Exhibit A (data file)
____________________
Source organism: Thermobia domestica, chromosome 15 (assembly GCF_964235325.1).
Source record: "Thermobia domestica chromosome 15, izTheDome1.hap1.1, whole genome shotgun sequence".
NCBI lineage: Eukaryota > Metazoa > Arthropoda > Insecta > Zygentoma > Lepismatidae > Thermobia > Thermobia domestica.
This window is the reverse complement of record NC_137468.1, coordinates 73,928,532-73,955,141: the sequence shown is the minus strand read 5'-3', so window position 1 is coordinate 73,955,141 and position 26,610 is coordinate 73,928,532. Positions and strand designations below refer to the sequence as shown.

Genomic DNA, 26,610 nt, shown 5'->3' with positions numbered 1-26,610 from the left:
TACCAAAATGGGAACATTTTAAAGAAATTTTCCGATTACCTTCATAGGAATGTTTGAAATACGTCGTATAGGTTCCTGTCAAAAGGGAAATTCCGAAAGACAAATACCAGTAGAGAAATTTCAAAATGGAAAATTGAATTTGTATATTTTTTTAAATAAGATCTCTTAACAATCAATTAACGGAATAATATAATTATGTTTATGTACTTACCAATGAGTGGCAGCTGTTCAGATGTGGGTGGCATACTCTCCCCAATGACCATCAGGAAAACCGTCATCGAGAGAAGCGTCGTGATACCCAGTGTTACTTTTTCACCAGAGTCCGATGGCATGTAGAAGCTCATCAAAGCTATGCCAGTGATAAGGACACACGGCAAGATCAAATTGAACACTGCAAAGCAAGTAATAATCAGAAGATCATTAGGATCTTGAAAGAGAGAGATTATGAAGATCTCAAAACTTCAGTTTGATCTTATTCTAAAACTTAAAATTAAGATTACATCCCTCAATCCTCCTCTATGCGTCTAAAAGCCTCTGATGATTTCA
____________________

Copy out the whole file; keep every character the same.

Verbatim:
Source organism: Thermobia domestica, chromosome 15 (assembly GCF_964235325.1).
Source record: "Thermobia domestica chromosome 15, izTheDome1.hap1.1, whole genome shotgun sequence".
NCBI lineage: Eukaryota > Metazoa > Arthropoda > Insecta > Zygentoma > Lepismatidae > Thermobia > Thermobia domestica.
This window is the reverse complement of record NC_137468.1, coordinates 73,928,532-73,955,141: the sequence shown is the minus strand read 5'-3', so window position 1 is coordinate 73,955,141 and position 26,610 is coordinate 73,928,532. Positions and strand designations below refer to the sequence as shown.

Genomic DNA, 26,610 nt, shown 5'->3' with positions numbered 1-26,610 from the left:
TACCAAAATGGGAACATTTTAAAGAAATTTTCCGATTACCTTCATAGGAATGTTTGAAATACGTCGTATAGGTTCCTGTCAAAAGGGAAATTCCGAAAGACAAATACCAGTAGAGAAATTTCAAAATGGAAAATTGAATTTGTATATTTTTTTAAATAAGATCTCTTAACAATCAATTAACGGAATAATATAATTATGTTTATGTACTTACCAATGAGTGGCAGCTGTTCAGATGTGGGTGGCATACTCTCCCCAATGACCATCAGGAAAACCGTCATCGAGAGAAGCGTCGTGATACCCAGTGTTACTTTTTCACCAGAGTCCGATGGCATGTAGAAGCTCATCAAAGCTATGCCAGTGATAAGGACACACGGCAAGATCAAATTGAACACTGCAAAGCAAGTAATAATCAGAAGATCATTAGGATCTTGAAAGAGAGAGATTATGAAGATCTCAAAACTTCAGTTTGATCTTATTCTAAAACTTAAAATTAAGATTACATCCCTCAATCCTCCTCTATGCGTCTAAAAGCCTCTGATGATTTCA